USMLE Step 1 Exam Facts
When should I take Step 1?
Most medical students take the USMLE Step 1 test after finishing their basic science
classes and before starting the clinical clerkships, usually in the summer between
the second and third years at most programs. Many institutions offer a 1-2 month
break during this time for students to study and take the test, with some students
deciding to take it earlier and have a longer break whereas others use as much time
as possible for studying. This decision may have a large impact, given the heavy
emphasis placed on the test results by program directors.
A 2002 study looked at student scores based on the timing of when they took the
USMLE Step 1. Students who took the exam earlier tended to have a better academic
record based on preclinical grades and MCAT scores. Many students who took the exam
later did so because of personal issues or a need for remediation after second year
classes. As might be expected, the pass rate among students who took the exam earlier
was higher than it was among those who took it later, but this is confounded by
the difference in academic record between these two groups. When performance was
adjusted based on these variables there was no significant difference in scores
related to when the exam was taken.
One can approach this data in several ways. Decreased retention of material with
longer delays after finishing the basic science classes is unlikely to be much of
a factor as there is a relatively short interval between when most students finish
basic science classes and take the exam anyway. This is in contrast to Step 2 where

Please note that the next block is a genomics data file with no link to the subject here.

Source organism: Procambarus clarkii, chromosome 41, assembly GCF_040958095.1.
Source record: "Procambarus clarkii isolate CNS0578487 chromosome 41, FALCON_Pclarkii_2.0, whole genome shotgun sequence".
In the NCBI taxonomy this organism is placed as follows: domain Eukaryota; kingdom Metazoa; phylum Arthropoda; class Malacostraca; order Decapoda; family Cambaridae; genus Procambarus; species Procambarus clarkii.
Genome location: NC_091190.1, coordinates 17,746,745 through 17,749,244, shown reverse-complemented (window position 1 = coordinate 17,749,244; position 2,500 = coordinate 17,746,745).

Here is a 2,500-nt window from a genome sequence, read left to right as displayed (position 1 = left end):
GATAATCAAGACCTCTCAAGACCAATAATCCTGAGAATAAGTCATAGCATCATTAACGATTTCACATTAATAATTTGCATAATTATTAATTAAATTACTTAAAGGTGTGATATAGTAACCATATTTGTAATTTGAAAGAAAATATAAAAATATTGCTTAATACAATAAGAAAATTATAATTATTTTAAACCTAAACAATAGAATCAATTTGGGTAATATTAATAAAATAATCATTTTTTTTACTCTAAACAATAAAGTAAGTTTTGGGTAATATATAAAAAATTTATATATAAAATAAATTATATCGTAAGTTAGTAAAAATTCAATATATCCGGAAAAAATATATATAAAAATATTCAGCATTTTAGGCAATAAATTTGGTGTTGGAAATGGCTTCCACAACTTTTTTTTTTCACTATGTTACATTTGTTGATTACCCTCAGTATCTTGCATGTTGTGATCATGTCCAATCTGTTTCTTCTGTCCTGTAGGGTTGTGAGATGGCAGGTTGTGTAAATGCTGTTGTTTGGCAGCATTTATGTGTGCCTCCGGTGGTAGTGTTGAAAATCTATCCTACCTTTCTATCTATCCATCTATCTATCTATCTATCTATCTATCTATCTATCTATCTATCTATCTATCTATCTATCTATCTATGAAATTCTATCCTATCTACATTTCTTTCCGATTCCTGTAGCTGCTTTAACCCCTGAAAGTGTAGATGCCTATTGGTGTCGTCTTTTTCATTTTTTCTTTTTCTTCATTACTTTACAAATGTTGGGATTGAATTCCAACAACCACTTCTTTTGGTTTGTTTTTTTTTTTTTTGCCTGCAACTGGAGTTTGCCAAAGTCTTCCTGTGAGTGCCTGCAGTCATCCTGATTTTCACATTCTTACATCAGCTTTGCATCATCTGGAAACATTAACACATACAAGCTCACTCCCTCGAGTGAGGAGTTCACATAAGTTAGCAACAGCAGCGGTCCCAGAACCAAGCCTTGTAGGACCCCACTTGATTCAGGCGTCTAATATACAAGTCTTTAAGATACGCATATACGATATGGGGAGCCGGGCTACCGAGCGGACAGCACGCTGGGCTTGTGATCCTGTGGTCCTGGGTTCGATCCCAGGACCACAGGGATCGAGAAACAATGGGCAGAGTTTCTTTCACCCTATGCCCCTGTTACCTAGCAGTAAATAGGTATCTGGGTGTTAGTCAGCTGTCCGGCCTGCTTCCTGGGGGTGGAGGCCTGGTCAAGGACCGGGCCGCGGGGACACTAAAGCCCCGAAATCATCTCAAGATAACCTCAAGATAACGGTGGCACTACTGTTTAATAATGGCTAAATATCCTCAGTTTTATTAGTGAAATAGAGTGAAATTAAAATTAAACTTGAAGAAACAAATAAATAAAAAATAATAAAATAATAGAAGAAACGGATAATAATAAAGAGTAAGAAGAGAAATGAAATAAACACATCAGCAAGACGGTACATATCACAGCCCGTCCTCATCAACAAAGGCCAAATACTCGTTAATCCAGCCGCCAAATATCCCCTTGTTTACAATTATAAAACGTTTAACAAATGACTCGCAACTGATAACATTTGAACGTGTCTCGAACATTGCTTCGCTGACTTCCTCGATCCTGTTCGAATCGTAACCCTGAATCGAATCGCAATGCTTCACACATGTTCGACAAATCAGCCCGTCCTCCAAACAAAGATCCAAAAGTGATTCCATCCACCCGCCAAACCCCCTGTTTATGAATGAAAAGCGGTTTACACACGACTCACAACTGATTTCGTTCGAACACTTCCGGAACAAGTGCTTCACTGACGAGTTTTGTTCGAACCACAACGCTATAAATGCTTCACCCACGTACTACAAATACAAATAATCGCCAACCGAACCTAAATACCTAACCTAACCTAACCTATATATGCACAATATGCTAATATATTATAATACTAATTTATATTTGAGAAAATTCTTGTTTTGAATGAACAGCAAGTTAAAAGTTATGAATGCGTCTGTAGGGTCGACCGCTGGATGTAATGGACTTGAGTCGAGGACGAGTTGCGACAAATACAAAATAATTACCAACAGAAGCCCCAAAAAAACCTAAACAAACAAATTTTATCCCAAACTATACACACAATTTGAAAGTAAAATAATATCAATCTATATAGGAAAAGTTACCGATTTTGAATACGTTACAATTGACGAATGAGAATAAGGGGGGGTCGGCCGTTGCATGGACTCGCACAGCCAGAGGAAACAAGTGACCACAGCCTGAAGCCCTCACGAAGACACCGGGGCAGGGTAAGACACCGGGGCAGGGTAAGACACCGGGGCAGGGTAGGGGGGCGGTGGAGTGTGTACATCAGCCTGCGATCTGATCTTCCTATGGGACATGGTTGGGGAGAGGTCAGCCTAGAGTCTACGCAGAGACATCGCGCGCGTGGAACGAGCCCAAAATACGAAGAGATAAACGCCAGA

there is often a longer interval between when students finish clinical clerkships
and take the exam, a factor which has been correlated with performance on the test
(see "When should I take Step
2?"). In addition, students who fear they will do poorly on the test and
take extra time to study may not do any better on the test than if they had taken
Pohl CA, Robeson MR,
Hojat M, Veloski JJ. Sooner or later? USMLE Step 1 Performance and Test Administration
Date at the End of Second Year. Academic Medicine 77(10), October Supplement 2002,
How much basic science material from USMLE Step 1 will I end up remembering in the
The retention and relevance of basic science material learned during medical school
has long been a concern. This is part of the reason there has been a shift in medical
education towards including more clinically relevant material during the first two
years of medical school. There has also been a shift towards more patient cases
being included in USMLE Step 1; previously only 30% of cases used a patient-based
format, whereas now roughly 70% of cases do.
A 2008 study examined the results of including unscored Step 1 questions on the
Step 2 CK exam. Students answering the questions as a component of the Step 2 CK
exam, i.e. later in their medical training, performed approximately 6-7% poorer
than students answering the questions as a component of the Step 1 exam. This decline
was greater for questions that were presented in a style other than a patient vignette.
The question category with the largest drop in performance was biochemistry, followed
by microbiology and pharmacology. The drops were less dramatic for physiology, anatomy,
and pathology. Performance actually increased for human behavior related questions.